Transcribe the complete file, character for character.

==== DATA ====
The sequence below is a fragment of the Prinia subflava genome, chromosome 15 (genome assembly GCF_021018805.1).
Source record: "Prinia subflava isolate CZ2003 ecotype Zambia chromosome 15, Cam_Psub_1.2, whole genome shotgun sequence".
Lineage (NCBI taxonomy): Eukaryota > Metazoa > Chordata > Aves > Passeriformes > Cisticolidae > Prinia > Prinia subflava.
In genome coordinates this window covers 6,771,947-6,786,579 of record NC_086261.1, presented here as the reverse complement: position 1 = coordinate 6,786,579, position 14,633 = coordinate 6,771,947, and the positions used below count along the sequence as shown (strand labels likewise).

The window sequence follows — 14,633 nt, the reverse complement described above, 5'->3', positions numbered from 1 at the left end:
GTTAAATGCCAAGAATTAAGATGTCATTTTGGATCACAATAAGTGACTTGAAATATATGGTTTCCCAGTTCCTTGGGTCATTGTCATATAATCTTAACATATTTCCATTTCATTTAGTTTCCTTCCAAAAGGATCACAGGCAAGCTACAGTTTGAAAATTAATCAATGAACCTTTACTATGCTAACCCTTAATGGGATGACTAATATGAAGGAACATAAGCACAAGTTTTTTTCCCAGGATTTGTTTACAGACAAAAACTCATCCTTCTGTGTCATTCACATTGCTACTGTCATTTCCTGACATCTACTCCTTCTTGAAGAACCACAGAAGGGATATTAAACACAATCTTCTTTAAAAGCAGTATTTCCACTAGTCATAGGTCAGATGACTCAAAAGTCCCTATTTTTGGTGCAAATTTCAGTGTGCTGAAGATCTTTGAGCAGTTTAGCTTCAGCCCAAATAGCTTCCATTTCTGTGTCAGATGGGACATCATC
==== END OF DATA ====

The sequence below is a fragment of the Prinia subflava genome, chromosome 15 (genome assembly GCF_021018805.1).
Source record: "Prinia subflava isolate CZ2003 ecotype Zambia chromosome 15, Cam_Psub_1.2, whole genome shotgun sequence".
Lineage (NCBI taxonomy): Eukaryota > Metazoa > Chordata > Aves > Passeriformes > Cisticolidae > Prinia > Prinia subflava.
In genome coordinates this window covers 6,771,947-6,786,579 of record NC_086261.1, presented here as the reverse complement: position 1 = coordinate 6,786,579, position 14,633 = coordinate 6,771,947, and the positions used below count along the sequence as shown (strand labels likewise).

The window sequence follows — 14,633 nt, the reverse complement described above, 5'->3', positions numbered from 1 at the left end:
GTTAAATGCCAAGAATTAAGATGTCATTTTGGATCACAATAAGTGACTTGAAATATATGGTTTCCCAGTTCCTTGGGTCATTGTCATATAATCTTAACATATTTCCATTTCATTTAGTTTCCTTCCAAAAGGATCACAGGCAAGCTACAGTTTGAAAATTAATCAATGAACCTTTACTATGCTAACCCTTAATGGGATGACTAATATGAAGGAACATAAGCACAAGTTTTTTTCCCAGGATTTGTTTACAGACAAAAACTCATCCTTCTGTGTCATTCACATTGCTACTGTCATTTCCTGACATCTACTCCTTCTTGAAGAACCACAGAAGGGATATTAAACACAATCTTCTTTAAAAGCAGTATTTCCACTAGTCATAGGTCAGATGACTCAAAAGTCCCTATTTTTGGTGCAAATTTCAGTGTGCTGAAGATCTTTGAGCAGTTTAGCTTCAGCCCAAATAGCTTCCATTTCTGTGTCAGATGGGACATCATC